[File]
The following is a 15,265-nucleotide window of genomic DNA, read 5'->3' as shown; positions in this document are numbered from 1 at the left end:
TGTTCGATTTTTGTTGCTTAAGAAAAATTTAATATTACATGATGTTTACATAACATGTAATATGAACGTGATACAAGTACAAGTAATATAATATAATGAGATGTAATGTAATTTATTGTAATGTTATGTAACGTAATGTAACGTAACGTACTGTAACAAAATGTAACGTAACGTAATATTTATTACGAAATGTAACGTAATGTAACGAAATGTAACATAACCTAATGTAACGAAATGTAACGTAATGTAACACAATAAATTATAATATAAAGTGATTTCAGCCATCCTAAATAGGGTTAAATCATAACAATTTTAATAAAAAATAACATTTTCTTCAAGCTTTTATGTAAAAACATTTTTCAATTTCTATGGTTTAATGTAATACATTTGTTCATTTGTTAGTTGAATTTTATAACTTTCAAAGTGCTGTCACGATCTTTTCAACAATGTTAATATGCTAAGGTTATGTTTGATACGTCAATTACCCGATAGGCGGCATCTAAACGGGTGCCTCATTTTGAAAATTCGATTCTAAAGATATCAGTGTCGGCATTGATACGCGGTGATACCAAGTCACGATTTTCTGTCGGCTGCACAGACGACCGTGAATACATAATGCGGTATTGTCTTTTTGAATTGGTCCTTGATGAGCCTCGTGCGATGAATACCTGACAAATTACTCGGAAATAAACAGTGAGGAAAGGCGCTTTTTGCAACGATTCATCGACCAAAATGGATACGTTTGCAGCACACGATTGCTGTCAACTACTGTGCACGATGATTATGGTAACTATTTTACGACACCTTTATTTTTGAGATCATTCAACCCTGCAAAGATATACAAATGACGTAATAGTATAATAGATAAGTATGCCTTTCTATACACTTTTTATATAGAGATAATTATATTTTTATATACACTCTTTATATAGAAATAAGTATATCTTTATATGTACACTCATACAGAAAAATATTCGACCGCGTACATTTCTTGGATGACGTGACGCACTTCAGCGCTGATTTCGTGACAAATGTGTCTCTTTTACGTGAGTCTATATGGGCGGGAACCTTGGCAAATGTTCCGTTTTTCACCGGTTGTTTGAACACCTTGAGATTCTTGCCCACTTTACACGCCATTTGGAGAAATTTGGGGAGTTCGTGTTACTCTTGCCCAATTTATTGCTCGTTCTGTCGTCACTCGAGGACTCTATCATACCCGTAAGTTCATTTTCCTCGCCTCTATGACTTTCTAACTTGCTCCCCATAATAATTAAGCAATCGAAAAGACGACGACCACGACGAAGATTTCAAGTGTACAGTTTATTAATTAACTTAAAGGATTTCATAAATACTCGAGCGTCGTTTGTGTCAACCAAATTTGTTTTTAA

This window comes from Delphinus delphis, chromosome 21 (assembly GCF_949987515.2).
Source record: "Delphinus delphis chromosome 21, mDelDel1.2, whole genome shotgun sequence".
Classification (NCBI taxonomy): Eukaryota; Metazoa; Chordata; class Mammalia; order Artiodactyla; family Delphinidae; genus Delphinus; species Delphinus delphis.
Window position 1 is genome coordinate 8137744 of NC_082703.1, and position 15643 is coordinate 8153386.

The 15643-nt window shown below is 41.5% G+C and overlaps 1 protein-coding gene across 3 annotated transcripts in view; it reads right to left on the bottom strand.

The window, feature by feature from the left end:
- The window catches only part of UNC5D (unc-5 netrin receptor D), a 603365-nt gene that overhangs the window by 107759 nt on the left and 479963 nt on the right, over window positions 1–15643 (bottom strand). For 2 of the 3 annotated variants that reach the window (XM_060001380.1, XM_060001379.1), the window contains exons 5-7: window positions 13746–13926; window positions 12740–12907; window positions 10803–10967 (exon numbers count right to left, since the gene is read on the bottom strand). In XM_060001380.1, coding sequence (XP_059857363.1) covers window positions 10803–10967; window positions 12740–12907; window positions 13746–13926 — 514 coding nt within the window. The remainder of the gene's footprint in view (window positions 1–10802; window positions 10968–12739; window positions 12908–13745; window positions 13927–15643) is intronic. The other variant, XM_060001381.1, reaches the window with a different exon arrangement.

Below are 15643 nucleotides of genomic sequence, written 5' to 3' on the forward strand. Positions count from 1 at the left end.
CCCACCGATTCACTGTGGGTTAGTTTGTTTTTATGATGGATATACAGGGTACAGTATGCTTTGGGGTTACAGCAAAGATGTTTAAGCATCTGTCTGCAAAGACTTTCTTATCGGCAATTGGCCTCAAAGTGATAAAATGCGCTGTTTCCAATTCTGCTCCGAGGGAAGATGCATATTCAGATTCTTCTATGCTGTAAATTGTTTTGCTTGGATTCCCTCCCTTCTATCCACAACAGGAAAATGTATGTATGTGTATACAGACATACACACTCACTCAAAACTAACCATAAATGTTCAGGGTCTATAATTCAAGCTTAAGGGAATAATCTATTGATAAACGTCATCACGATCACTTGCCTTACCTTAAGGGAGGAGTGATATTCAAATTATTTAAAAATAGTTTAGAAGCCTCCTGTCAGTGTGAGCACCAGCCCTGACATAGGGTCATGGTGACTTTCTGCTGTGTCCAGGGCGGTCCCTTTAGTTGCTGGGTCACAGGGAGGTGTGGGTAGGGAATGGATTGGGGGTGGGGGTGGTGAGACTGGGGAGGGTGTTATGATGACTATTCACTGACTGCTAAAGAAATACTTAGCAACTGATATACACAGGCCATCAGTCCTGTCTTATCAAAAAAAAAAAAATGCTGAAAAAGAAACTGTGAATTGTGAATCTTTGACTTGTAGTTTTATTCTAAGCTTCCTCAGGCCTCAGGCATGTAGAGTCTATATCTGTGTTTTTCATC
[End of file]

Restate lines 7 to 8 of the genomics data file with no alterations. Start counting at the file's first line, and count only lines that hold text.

The 15643-nt window shown below is 41.5% G+C and overlaps 1 protein-coding gene across 3 annotated transcripts in view; it reads right to left on the bottom strand.

The window, feature by feature from the left end: